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Archive for July, 2011|Monthly archive page

How to build a poem

In Thoughts on July 30, 2011 at 3:04 pm

What would a poem look like if you were to build it?

That was the question behind The Cloud Collective’s latest project, where they constructed Robert Walser’s “Oppressive Light” from three-dimensional white block letters, which rise and fall like styrofoam waves in an over-saturated room.

Read the poem. Then watch the video.

Two trees stand in the snow,
tired of the light, the sky
heads home – nothing nearby
where the gloom makes its abode.

And behind those trees,
houses tower in the dark.
Now you hear someone speak,
now the dogs begin to bark

The round, beloved moonlight
lamp appears in the house.
When again the light goes out
A gaping wound remains in sight.

What a small life to know
and so much nothingness nearby.
Tired of the light, the sky
has given everything to the snow.

The two trees dance with grace,
bend their heads and nod.
Clouds race across the sod
of the world’s silent face.

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Enveloped: A TBE SHORT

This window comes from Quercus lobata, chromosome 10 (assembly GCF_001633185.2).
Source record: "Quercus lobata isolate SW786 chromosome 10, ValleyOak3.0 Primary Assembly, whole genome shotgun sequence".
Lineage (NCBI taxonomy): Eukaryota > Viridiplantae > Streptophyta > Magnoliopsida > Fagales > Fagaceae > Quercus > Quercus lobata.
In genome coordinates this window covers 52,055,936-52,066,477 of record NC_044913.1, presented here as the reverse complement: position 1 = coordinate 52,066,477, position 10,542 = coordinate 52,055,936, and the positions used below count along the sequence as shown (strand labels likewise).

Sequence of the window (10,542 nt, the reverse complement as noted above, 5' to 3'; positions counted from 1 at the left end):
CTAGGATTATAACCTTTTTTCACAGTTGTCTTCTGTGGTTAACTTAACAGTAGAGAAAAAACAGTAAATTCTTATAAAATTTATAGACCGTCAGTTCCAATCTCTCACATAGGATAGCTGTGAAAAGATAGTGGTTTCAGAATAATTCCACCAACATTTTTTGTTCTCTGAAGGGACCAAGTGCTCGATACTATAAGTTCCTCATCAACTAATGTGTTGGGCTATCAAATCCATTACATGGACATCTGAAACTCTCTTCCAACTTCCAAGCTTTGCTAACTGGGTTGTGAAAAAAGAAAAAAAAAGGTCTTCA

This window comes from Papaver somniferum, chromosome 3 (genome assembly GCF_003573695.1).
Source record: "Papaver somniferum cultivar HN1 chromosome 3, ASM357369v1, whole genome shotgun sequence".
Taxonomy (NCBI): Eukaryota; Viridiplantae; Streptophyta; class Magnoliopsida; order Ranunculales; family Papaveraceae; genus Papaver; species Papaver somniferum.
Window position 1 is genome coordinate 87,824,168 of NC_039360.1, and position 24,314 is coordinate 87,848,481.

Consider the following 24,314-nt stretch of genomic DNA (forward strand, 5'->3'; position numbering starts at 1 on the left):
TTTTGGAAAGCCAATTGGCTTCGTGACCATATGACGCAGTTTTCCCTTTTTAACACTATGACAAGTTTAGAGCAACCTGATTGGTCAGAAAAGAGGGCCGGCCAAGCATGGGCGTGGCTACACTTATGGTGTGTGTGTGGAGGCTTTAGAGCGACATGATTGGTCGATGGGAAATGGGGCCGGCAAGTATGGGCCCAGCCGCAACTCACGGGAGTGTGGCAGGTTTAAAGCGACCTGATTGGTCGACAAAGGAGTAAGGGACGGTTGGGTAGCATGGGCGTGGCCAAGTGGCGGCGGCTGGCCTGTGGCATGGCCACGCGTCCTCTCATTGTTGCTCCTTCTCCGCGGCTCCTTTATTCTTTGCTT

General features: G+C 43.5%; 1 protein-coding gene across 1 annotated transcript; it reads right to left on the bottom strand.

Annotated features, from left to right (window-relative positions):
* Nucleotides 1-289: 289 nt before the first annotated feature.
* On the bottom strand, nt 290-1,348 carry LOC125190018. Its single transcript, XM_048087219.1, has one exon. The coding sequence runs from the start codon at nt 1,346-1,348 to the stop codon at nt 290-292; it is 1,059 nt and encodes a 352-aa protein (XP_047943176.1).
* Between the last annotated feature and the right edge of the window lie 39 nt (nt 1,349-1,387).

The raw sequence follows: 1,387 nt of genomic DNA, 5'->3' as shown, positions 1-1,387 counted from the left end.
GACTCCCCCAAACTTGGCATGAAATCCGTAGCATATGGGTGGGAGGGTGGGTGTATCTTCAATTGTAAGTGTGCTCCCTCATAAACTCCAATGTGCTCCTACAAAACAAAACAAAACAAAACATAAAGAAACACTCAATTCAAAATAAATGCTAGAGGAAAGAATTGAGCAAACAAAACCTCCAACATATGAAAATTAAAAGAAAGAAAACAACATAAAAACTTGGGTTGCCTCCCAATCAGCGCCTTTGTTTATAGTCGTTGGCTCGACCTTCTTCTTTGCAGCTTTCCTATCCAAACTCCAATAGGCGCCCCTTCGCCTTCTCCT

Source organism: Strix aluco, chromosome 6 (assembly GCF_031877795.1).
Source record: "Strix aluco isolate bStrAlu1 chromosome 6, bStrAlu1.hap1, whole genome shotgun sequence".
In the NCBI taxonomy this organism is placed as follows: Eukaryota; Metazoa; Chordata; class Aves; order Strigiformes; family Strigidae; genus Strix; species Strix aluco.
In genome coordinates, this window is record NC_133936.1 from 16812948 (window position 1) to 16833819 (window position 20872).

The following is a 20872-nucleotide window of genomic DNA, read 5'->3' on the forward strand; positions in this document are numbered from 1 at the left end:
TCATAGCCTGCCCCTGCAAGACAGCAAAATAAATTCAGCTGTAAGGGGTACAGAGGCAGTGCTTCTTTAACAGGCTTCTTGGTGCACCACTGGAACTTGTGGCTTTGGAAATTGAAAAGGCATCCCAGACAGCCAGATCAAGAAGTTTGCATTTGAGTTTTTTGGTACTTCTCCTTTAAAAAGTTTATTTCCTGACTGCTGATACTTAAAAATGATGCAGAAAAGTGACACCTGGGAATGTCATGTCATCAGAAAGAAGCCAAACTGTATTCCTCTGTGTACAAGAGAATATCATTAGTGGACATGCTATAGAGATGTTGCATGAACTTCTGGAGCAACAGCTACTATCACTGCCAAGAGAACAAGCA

In Thoughts on July 25, 2011 at 6:06 am

While a brutal heat wave gripped Chicago, a massive blanket of fog advanced from the lake and closed down every single one of the city’s beaches, due to zero visibility. In one lakeside neighborhood it was 75 degrees; in a landlocked area it was 86 and felt like nearly 100. It was surreal to see from nearly any vantage point, but from the air, it’s especially incredible.

Places as Playmates: Alternative educational architecture

In Excerpts on July 19, 2011 at 6:52 am

Over on Bobulate, Liz Danzico asks what places we consider playmates:

“The simple form of a tree provides inspiration for a kindergarten space and movement as a tool for learning:

‘In “Philosophical Investigations,” Ludwig Wittgenstein writes that what children and foreigners have in common is the absence of knowledge of language and a set of codified rules. This leads them — in the first instance — to learn through the senses and the body. To give the children more freedom to move around the school, the directors of the Fuji Kindergarten requested Tezuka to design spaces without furniture: no chairs, desks or lecterns. As a result, “Ring Around a Tree” offers an architecture where there are no measures taken to constrain space, in order to liberate the body.’

And that includes the floors of the structure itself:

‘The space created by Tezuka seems to have just two floors, but for the children the building has six floors with volumes that are one meter high. The compressed spaces, which can only be reached by crawling, further the freedom of movement and ability to use the body as a means of learning.’

The tree was a “place-playmate” for several generations — a treehouse, a waiting shelter, a climbing space — before recently transformed. What places do we consider playmates, and how might they be, should they be, transformed?”